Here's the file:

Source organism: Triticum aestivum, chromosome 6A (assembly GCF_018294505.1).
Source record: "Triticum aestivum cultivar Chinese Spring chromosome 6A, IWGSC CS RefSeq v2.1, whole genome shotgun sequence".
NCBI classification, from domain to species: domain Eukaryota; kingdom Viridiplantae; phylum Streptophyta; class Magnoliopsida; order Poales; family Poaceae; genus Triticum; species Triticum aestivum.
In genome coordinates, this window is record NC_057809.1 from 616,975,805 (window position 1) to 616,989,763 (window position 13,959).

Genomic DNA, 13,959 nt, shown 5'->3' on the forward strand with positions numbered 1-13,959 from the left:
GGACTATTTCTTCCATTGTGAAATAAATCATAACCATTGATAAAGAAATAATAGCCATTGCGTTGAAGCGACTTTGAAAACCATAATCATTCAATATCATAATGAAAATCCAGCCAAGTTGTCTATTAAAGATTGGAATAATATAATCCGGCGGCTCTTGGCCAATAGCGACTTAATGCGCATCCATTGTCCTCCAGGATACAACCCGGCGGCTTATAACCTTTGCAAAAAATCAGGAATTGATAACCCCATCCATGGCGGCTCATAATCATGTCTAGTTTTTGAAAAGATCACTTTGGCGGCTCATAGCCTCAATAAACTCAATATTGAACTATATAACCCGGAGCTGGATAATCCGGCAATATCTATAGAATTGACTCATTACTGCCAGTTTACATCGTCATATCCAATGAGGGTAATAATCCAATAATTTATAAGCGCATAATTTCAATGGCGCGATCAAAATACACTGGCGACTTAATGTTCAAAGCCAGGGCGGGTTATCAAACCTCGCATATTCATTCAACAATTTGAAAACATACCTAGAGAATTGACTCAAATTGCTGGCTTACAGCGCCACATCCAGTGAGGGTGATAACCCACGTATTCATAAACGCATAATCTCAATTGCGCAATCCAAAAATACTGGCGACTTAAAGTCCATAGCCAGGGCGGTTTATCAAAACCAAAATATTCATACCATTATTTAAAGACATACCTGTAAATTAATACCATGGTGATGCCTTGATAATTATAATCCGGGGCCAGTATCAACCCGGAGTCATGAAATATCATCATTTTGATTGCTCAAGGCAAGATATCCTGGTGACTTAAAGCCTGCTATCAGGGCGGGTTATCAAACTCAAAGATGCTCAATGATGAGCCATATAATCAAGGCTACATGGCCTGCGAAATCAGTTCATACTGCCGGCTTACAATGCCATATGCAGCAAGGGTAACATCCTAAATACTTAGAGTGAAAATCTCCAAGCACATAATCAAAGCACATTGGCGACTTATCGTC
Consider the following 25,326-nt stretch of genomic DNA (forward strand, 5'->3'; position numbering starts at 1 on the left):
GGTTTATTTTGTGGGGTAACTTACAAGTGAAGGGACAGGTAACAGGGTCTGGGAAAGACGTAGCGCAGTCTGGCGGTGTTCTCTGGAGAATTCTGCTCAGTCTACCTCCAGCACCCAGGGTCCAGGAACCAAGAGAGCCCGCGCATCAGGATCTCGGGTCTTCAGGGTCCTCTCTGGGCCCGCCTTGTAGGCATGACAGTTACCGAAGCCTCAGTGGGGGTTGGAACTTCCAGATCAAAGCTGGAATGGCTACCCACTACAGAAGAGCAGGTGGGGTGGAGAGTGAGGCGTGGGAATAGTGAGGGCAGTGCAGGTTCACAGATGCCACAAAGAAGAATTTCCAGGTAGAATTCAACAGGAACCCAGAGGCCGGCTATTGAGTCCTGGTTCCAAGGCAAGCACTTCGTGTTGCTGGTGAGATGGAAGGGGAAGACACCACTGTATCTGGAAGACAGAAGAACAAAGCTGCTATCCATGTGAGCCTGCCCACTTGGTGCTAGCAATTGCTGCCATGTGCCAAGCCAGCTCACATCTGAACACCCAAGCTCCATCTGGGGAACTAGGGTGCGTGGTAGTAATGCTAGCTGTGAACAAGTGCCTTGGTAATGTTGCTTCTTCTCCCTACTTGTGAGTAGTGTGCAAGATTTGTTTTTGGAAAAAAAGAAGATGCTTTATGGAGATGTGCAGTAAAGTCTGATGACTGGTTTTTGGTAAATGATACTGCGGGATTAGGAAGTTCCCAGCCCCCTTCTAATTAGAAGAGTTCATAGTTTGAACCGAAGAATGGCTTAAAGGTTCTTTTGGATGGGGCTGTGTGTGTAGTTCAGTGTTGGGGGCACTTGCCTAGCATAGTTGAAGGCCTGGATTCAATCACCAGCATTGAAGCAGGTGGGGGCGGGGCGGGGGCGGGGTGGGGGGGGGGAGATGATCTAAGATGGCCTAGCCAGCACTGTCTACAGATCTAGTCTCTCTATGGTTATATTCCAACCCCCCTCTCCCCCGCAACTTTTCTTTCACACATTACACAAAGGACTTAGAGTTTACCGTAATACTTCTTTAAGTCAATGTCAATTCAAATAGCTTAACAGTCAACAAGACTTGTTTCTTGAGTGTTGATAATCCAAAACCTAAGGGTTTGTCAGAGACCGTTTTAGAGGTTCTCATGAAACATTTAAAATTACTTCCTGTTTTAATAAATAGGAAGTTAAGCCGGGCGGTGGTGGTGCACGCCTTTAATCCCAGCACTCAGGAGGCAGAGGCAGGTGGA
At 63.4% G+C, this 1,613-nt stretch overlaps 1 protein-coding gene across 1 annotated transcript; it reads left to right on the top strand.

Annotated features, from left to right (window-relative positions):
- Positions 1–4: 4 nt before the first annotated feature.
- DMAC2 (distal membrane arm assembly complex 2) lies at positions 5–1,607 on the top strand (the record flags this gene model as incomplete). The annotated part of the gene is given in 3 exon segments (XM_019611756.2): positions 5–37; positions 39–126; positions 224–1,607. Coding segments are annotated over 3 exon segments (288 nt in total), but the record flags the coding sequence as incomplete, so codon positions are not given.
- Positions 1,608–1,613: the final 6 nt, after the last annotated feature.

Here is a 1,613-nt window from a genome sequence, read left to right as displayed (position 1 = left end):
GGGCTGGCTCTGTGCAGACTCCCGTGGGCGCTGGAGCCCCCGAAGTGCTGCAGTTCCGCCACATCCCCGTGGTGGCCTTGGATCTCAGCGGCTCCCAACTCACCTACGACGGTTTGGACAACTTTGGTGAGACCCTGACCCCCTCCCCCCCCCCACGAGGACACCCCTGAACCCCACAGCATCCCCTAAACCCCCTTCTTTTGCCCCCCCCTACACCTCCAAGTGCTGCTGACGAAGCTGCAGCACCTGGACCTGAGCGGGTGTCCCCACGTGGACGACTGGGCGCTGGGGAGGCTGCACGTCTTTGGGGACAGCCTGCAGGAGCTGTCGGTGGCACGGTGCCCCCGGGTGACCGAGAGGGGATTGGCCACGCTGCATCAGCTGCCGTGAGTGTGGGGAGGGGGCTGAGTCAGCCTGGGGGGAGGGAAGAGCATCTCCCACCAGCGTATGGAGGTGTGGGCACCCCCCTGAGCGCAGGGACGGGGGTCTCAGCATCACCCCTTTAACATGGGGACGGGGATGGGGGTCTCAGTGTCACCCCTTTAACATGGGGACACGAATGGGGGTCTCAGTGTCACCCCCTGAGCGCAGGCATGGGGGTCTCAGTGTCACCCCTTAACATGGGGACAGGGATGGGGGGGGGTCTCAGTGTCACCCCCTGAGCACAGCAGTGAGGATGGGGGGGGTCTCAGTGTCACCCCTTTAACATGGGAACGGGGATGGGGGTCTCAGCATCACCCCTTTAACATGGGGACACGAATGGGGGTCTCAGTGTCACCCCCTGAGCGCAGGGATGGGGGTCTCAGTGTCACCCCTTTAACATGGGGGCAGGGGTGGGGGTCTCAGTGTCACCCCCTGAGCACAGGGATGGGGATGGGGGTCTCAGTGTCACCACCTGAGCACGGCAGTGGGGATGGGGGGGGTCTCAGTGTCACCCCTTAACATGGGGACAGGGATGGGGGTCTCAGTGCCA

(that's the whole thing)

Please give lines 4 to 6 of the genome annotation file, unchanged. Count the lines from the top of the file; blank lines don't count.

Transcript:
In genome coordinates, this window is record NC_057809.1 from 616,975,805 (window position 1) to 616,989,763 (window position 13,959).

Genomic DNA, 13,959 nt, shown 5'->3' on the forward strand with positions numbered 1-13,959 from the left:
GGACTATTTCTTCCATTGTGAAATAAATCATAACCATTGATAAAGAAATAATAGCCATTGCGTTGAAGCGACTTTGAAAACCATAATCATTCAATATCATAATGAAAATCCAGCCAAGTTGTCTATTAAAGATTGGAATAATATAATCCGGCGGCTCTTGGCCAATAGCGACTTAATGCGCATCCATTGTCCTCCAGGATACAACCCGGCGGCTTATAACCTTTGCAAAAAATCAGGAATTGATAACCCCATCCATGGCGGCTCATAATCATGTCTAGTTTTTGAAAAGATCACTTTGGCGGCTCATAGCCTCAATAAACTCAATATTGAACTATATAACCCGGAGCTGGATAATCCGGCAATATCTATAGAATTGACTCATTACTGCCAGTTTACATCGTCATATCCAATGAGGGTAATAATCCAATAATTTATAAGCGCATAATTTCAATGGCGCGATCAAAATACACTGGCGACTTAATGTTCAAAGCCAGGGCGGGTTATCAAACCTCGCATATTCATTCAACAATTTGAAAACATACCTAGAGAATTGACTCAAATTGCTGGCTTACAGCGCCACATCCAGTGAGGGTGATAACCCACGTATTCATAAACGCATAATCTCAATTGCGCAATCCAAAAATACTGGCGACTTAAAGTCCATAGCCAGGGCGGTTTATCAAAACCAAAATATTCATACCATTATTTAAAGACATACCTGTAAATTAATACCATGGTGATGCCTTGATAATTATAATCCGGGGCCAGTATCAACCCGGAGTCATGAAATATCATCATTTTGATTGCTCAAGGCAAGATATCCTGGTGACTTAAAGCCTGCTATCAGGGCGGGTTATCAAACTCAAAGATGCTCAATGATGAGCCATATAATCAAGGCTACATGGCCTGCGAAATCAGTTCATACTGCCGGCTTACAATGCCATATGCAGCAAGGGTAACATCCTAAATACTTAGAGTGAAAATCTCCAAGCACATAATCAAAGCACATTGGCGACTTATCGTC